Review: Library Journal - November 15, 2007
“Rubin tells it like it is. A sociologist, psychotherapist, author, and octogenarian, she is very smart and very angry—and highly readable—as she uses both scholarly and popular references to describe how, despite the media’s bombardment of messages to the contrary, 60 today is most assuredly not the new 40—Botox, Viagra, and plastic surgery notwithstanding…Rather than perceiving aging as a disease that must be conquered, Rubin encourages us to accept its inevitability and to plan accordingly…in this clear-sighted wake-up call.”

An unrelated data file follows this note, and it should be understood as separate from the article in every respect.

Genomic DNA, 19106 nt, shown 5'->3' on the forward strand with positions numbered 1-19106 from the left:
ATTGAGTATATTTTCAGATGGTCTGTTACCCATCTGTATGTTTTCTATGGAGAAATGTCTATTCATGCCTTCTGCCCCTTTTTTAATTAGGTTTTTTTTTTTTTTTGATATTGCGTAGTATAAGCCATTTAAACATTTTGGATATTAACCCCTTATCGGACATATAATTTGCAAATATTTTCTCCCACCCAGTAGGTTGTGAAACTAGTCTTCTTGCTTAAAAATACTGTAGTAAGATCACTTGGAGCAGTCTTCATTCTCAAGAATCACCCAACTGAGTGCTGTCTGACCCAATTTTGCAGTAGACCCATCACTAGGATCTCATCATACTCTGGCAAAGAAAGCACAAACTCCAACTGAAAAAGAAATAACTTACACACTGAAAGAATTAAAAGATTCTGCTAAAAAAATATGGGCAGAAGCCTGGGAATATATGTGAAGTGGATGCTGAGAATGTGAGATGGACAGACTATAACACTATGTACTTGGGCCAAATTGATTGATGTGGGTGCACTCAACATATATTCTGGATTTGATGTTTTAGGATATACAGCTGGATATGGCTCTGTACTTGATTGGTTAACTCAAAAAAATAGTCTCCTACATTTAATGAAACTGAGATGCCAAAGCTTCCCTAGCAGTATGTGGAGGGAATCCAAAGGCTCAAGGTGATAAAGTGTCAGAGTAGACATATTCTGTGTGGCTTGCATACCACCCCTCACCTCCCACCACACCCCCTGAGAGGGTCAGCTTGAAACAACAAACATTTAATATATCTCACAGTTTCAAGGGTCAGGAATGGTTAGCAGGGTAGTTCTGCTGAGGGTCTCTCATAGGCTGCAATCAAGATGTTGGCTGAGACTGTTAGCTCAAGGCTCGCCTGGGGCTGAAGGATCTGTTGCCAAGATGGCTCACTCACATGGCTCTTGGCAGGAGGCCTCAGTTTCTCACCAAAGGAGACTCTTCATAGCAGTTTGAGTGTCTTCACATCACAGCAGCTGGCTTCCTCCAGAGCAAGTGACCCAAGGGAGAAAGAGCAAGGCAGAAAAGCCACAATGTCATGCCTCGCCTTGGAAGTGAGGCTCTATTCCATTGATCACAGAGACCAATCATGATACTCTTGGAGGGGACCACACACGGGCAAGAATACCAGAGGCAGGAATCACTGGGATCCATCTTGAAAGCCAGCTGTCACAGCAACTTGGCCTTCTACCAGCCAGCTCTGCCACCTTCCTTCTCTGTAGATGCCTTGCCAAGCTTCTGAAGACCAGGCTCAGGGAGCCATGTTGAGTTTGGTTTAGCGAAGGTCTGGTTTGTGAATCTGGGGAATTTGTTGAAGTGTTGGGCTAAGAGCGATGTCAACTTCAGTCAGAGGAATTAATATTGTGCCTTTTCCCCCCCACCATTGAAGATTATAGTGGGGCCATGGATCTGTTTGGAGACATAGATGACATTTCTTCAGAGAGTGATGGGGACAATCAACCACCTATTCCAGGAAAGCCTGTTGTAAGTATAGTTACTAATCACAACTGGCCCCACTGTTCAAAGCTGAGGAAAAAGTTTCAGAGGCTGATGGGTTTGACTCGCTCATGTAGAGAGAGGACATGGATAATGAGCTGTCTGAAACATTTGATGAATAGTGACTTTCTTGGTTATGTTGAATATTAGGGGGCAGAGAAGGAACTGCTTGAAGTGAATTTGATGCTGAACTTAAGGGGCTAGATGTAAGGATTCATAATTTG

Review: Feminist Review - November 14, 2007
"...a desperately needed antidote to our ever-growing cultural aversion to aging..."
Review by: David Mehegan, Boston Globe - September 4, 2007
“Rubin, in her early 80s and a very good writer, explores the good news/bad news about greater longevity of today's Americans.” Read Full Review
Review by: Cathleen Medwick, O Magazine - September 1, 2007
“Once you get past media-fed fantasies about aging, you see that in our society, getting old means turning invisible. And Rubin, 83, should know. Author of 11 books on an array of human predicaments, she’s now written a sharp, brazenly honest exposé for the 78 million baby boomers who will grow old over the next two decades and can reasonably expect to survive into their 90s.”